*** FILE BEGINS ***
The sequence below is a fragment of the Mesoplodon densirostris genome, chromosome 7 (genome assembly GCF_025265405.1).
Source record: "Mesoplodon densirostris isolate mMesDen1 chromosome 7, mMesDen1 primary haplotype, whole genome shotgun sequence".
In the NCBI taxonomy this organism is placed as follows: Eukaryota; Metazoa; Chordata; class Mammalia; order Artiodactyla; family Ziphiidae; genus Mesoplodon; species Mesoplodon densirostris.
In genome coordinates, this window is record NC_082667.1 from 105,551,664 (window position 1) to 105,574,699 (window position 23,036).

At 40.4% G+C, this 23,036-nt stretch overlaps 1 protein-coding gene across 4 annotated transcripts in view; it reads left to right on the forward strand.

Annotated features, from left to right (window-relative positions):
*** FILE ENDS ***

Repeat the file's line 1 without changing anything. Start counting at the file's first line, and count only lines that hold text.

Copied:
The sequence below is a fragment of the Mesoplodon densirostris genome, chromosome 7 (genome assembly GCF_025265405.1).